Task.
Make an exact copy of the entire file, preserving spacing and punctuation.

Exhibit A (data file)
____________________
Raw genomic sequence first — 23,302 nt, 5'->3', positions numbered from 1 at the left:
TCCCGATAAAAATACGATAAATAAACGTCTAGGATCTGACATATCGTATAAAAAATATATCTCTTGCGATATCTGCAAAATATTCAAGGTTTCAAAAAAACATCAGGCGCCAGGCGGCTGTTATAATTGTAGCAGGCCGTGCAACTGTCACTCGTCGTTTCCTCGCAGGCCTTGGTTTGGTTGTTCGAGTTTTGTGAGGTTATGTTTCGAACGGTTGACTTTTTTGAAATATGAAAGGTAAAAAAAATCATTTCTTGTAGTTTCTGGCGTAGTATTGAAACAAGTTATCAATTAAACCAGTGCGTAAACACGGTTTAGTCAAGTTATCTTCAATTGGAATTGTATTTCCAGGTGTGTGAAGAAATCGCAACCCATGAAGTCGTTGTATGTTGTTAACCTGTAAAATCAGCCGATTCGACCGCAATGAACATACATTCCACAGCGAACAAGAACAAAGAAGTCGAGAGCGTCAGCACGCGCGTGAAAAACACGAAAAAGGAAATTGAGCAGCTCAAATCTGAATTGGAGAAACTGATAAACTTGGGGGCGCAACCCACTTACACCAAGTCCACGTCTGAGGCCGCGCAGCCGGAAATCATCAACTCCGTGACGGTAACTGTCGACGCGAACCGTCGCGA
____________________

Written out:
Raw genomic sequence first — 23,302 nt, 5'->3', positions numbered from 1 at the left:
TCCCGATAAAAATACGATAAATAAACGTCTAGGATCTGACATATCGTATAAAAAATATATCTCTTGCGATATCTGCAAAATATTCAAGGTTTCAAAAAAACATCAGGCGCCAGGCGGCTGTTATAATTGTAGCAGGCCGTGCAACTGTCACTCGTCGTTTCCTCGCAGGCCTTGGTTTGGTTGTTCGAGTTTTGTGAGGTTATGTTTCGAACGGTTGACTTTTTTGAAATATGAAAGGTAAAAAAAATCATTTCTTGTAGTTTCTGGCGTAGTATTGAAACAAGTTATCAATTAAACCAGTGCGTAAACACGGTTTAGTCAAGTTATCTTCAATTGGAATTGTATTTCCAGGTGTGTGAAGAAATCGCAACCCATGAAGTCGTTGTATGTTGTTAACCTGTAAAATCAGCCGATTCGACCGCAATGAACATACATTCCACAGCGAACAAGAACAAAGAAGTCGAGAGCGTCAGCACGCGCGTGAAAAACACGAAAAAGGAAATTGAGCAGCTCAAATCTGAATTGGAGAAACTGATAAACTTGGGGGCGCAACCCACTTACACCAAGTCCACGTCTGAGGCCGCGCAGCCGGAAATCATCAACTCCGTGACGGTAACTGTCGACGCGAACCGTCGCGA